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Jul 2, 2018
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Hey everybody! I took a look at the MPH admissions for UC Berkeley, and I was wondering if it's true (for Berkeley or MPH programs in general) that 40-50 people apply to the programs each year?
 
Jan 24, 2019
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Hey everybody! I took a look at the MPH admissions for UC Berkeley, and I was wondering if it's true (for Berkeley or MPH programs in general) that 40-50 people apply to the programs each year?
I really doubt that. UC Berkeley is the top UC and a fairly high ranked school. A lot of people on this thread alone applied to Berkeley. If you consider everyone in the United States and internationally, there are probably a lot of more applicants. Are you sure you didn't misread and see they only admitted 40-50 people each year?
 
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May 10, 2019
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I really doubt that. UC Berkeley is the top UC and a fairly high ranked school. A lot of people on this thread alone applied to Berkeley. If you consider everyone in the United States and internationally, there are probably a lot of more applicants. Are you sure you didn't misread and see they only admitted 40-50 people each year?
I can see where exopro is coming from. If you look at the "Admit Stats" tab for some of the Berkeley MPH concentrations , they list their acceptance rates pretty clearly to me. Their 2 Year Environmental Health Sciences MPH list an admissions ratio of 14/42 (33%), so it would appear that only 42 people applied to that specific MPH concentration and 14 were admitted. Adding up all of the MPH areas of study is a different story, although the numbers still seem small to me for such a competitive program.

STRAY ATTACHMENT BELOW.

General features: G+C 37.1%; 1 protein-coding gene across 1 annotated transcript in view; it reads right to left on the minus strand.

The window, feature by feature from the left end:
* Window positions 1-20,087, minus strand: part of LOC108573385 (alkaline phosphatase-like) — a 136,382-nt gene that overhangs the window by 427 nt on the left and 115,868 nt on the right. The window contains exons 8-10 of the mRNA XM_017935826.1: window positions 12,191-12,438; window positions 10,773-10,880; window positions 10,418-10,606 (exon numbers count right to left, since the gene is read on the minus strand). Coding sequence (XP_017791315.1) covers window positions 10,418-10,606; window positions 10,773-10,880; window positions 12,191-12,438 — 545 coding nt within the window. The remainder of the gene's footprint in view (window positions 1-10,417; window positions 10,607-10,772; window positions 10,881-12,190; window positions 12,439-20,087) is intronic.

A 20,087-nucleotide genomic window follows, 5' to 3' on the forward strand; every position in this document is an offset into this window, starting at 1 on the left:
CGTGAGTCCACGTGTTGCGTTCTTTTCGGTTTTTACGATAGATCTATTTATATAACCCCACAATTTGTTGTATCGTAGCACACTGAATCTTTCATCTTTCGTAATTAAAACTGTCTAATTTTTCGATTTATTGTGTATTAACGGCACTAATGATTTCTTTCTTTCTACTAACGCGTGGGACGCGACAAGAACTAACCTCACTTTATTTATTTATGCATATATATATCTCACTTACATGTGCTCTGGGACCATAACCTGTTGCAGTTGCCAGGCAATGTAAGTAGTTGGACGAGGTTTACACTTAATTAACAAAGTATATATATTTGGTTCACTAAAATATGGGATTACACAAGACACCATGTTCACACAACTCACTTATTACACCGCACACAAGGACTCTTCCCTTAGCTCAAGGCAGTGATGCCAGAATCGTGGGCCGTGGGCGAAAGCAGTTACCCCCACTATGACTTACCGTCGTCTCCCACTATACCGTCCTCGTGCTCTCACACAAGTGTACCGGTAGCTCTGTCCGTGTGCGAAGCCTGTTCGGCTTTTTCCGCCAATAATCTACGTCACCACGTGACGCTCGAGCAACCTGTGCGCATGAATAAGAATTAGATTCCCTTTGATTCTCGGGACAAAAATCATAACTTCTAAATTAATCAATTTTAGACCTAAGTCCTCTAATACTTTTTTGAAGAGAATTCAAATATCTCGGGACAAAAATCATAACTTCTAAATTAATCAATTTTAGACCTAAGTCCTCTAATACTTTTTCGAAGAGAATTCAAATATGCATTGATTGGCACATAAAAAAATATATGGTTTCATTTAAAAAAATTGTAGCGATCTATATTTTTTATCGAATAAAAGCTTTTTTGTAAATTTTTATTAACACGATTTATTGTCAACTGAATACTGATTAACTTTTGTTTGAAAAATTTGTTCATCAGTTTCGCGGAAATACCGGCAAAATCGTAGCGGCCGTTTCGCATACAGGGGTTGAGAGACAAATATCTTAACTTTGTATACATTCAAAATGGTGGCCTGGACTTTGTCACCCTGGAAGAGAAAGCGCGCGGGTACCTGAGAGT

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Jul 2, 2018
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I can see where exopro is coming from. If you look at the "Admit Stats" tab for some of the Berkeley MPH concentrations , they list their acceptance rates pretty clearly to me. Their 2 Year Environmental Health Sciences MPH list an admissions ratio of 14/42 (33%), so it would appear that only 42 people applied to that specific MPH concentration and 14 were admitted. Adding up all of the MPH areas of study is a different story, although the numbers still seem small to me for such a competitive program.
Thanks for the clear up. It was just odd that it said around 40 people applied. It gives me a bit of hope. :arghh:
 
Jun 2, 2019
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Hi! Just wondering if anyone has any insight on the accelerated policy and management program at Emory? Obviously getting out of school early is nice, however, I’m wondering if the program is doable.
Looking to apply for fall 2019